Every account possesses a public and a private key: the former can be read by any users; the latter must be kept secret as it allows specific actions.

When a Sender (A) sends a message to a Receiver (B), this is exactly how the exchange happens:

  • A can use their private key to encrypt a Hash, and include B’s public key to the message for exclusive access;
  • B can check whether A is the right contact, by decrypting A’s public key and comparing the block’s hash with newly generated one.

This guarantees anonymous and accurate information exchange.

5. Blockchain can be public, private or federated

Blockchain privacy settings vary depending on the purpose of the networks and the position of each user covering within it. Until this point, we covered Public Blockchain protocols, which are open source and based on Proof of Work consensus algorithms.

Bitcoin, Ethereum and Litecoin fall under this category, which means they are open, and anybody can start coding and contributing to the network right after joining.

There is a second group, which contain both Private and Federated Blockchains. They are less common, and there is still open debate on whether they shall be considered real blockchains to begin with.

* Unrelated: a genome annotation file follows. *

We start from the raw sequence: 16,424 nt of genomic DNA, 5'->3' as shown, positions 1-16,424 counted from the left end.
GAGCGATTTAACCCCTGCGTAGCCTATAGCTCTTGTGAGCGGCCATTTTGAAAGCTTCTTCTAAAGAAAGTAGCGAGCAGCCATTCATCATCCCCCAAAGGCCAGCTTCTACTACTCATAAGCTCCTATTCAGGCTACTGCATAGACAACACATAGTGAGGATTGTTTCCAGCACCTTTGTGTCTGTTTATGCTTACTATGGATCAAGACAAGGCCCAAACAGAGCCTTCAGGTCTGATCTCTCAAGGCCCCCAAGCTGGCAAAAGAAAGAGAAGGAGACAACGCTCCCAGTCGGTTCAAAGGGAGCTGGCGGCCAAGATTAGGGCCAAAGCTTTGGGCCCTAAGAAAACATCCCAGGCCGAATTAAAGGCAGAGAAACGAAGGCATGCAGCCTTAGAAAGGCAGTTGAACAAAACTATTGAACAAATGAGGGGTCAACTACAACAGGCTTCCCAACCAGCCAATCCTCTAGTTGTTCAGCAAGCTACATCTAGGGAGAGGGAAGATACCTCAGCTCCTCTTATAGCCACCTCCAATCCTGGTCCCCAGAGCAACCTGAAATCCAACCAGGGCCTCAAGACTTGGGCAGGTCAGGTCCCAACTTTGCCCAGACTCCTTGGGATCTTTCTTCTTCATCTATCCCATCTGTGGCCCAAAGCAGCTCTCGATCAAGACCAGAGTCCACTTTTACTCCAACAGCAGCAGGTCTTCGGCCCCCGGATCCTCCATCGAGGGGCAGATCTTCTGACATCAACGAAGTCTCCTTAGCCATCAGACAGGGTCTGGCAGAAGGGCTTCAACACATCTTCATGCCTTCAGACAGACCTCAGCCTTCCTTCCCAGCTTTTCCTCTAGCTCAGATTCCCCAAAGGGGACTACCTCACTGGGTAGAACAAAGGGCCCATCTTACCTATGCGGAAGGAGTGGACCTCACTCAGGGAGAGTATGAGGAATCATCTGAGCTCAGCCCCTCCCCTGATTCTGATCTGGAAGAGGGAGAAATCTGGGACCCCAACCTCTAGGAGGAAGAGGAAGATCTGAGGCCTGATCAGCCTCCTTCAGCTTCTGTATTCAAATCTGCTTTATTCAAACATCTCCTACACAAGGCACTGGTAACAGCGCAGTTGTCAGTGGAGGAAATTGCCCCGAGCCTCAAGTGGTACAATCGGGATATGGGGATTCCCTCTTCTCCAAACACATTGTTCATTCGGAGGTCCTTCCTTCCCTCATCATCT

Nevertheless, their adoption can still bring some advantages such as higher scalability and speed, lowers transaction costs and data redundancies, and larger computing capacity. They also do not rely on the public internet, because they are usually run on intranet or internal servers.

Private blockchains are usually implemented by companies, while Federated ones are mainly adopted by banks and financial institutions. For these reasons, compliance and data privacy rules are very different: identities are known (not anonymous), participants must be pre-approved, and permission is required for both access and coding.

Want to know more?

These are some basic tools everybody should be familiar with before approaching crypto coin on a more complex level. Interested in learning more? Have you ever considered a career revolving around cryptocurrencies, data encryption, cybersecurity and similar fields?

Contact my colleague Mary-Sarah, who specialises in this space, for a confidential chat: marysarah.kelly@cpl.ie